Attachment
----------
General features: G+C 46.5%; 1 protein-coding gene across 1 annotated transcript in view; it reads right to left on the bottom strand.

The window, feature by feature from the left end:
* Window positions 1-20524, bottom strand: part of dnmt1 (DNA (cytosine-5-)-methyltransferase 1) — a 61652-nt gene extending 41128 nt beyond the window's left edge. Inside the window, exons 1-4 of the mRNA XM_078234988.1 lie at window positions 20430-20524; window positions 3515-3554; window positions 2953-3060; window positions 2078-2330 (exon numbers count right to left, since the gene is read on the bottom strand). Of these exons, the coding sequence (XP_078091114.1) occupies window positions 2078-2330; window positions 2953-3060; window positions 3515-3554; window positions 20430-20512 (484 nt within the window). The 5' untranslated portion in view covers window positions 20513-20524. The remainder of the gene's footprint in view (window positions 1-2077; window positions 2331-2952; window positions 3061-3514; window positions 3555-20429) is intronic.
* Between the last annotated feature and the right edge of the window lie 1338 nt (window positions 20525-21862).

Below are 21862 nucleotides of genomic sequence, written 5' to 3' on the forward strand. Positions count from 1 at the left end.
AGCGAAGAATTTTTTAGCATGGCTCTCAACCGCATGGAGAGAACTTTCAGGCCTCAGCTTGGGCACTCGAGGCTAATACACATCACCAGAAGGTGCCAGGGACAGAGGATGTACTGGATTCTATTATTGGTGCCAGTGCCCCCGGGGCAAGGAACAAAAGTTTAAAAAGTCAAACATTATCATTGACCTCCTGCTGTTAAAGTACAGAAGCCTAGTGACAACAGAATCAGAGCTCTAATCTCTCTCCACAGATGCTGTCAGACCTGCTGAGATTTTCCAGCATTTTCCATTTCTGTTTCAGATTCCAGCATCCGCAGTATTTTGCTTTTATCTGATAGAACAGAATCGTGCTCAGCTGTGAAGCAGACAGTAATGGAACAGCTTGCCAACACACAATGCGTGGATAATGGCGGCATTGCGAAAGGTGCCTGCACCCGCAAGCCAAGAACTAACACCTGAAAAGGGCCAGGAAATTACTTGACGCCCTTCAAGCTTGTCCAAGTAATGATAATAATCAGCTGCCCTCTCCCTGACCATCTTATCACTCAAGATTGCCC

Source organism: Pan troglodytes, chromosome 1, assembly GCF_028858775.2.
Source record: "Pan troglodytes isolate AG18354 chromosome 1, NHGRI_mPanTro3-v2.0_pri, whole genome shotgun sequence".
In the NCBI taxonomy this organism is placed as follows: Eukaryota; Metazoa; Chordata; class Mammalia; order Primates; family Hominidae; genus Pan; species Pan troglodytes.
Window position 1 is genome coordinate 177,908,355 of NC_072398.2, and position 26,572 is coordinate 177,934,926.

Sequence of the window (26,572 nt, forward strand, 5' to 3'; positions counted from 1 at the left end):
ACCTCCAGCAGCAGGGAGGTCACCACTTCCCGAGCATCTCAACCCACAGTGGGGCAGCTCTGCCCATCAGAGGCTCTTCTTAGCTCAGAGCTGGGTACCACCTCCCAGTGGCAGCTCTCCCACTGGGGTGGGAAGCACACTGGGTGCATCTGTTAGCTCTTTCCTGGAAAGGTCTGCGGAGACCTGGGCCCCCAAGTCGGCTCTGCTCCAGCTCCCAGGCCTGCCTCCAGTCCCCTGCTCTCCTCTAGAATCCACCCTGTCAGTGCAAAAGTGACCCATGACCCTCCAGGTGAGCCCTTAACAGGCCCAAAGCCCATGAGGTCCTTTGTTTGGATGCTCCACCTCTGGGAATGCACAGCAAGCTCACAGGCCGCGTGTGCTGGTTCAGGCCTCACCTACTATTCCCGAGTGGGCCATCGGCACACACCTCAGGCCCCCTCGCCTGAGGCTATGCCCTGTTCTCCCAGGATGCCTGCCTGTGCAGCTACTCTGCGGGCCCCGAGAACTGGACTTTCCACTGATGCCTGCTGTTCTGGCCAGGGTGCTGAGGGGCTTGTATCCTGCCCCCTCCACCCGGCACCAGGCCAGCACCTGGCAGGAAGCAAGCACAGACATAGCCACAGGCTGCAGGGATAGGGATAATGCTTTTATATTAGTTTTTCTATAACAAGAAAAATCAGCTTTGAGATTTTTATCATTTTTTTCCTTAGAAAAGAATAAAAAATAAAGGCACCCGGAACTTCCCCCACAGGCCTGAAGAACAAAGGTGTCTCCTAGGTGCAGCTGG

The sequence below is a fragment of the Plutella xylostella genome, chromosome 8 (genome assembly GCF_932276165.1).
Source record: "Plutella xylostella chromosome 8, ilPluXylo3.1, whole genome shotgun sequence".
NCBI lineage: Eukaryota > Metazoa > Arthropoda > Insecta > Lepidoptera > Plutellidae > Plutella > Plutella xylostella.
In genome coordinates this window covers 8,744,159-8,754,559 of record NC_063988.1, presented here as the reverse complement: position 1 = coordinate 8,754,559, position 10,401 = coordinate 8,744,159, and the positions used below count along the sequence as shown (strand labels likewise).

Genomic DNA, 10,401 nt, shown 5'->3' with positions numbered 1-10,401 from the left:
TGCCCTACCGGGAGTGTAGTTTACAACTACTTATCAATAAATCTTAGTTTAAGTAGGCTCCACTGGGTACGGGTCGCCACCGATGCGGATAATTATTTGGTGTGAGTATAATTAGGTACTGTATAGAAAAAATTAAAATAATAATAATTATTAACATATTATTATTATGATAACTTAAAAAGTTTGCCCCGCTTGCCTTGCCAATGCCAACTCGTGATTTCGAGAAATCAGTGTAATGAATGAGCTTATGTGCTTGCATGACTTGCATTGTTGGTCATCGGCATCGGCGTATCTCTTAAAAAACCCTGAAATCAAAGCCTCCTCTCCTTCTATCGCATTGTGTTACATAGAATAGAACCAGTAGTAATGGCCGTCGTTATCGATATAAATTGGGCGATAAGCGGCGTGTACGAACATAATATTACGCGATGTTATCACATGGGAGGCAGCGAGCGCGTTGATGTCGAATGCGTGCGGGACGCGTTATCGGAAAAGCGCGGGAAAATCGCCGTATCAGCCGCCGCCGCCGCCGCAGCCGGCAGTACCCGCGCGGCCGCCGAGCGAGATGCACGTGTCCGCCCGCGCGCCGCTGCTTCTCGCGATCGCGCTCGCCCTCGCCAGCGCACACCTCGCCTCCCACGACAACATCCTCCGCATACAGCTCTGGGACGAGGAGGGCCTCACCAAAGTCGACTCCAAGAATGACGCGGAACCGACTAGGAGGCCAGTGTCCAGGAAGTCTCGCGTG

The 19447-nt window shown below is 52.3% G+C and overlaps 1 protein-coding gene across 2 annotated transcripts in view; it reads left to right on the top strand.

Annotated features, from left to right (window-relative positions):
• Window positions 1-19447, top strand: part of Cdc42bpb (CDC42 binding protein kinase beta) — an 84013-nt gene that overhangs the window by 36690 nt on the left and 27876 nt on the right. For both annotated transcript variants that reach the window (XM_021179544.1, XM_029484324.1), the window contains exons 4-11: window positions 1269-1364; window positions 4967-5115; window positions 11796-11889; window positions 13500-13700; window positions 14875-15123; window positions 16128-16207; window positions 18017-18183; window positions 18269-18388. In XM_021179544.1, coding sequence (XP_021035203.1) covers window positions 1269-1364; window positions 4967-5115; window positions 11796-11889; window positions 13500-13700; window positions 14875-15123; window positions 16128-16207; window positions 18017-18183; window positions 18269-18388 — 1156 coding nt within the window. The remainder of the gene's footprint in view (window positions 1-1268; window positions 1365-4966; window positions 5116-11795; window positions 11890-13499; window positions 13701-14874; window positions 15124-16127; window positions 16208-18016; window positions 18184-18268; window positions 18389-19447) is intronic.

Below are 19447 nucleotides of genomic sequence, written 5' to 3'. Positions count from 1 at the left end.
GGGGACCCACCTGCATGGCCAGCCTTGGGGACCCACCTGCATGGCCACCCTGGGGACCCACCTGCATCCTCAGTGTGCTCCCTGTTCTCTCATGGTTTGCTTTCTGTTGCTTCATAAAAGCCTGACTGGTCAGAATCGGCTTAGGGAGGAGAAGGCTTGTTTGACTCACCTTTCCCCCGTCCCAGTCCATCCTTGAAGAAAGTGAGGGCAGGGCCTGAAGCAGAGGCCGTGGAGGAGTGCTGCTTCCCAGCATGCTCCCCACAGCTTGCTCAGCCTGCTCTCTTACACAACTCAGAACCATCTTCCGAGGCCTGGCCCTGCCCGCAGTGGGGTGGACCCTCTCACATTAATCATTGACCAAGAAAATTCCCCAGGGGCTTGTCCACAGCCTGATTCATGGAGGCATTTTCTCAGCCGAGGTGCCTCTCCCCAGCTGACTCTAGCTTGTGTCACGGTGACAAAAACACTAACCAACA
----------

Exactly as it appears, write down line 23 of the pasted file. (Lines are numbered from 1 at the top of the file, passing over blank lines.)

GGGGACCCACCTGCATGGCCAGCCTTGGGGACCCACCTGCATGGCCACCCTGGGGACCCACCTGCATCCTCAGTGTGCTCCCTGTTCTCTCATGGTTTGCTTTCTGTTGCTTCATAAAAGCCTGACTGGTCAGAATCGGCTTAGGGAGGAGAAGGCTTGTTTGACTCACCTTTCCCCCGTCCCAGTCCATCCTTGAAGAAAGTGAGGGCAGGGCCTGAAGCAGAGGCCGTGGAGGAGTGCTGCTTCCCAGCATGCTCCCCACAGCTTGCTCAGCCTGCTCTCTTACACAACTCAGAACCATCTTCCGAGGCCTGGCCCTGCCCGCAGTGGGGTGGACCCTCTCACATTAATCATTGACCAAGAAAATTCCCCAGGGGCTTGTCCACAGCCTGATTCATGGAGGCATTTTCTCAGCCGAGGTGCCTCTCCCCAGCTGACTCTAGCTTGTGTCACGGTGACAAAAACACTAACCAACA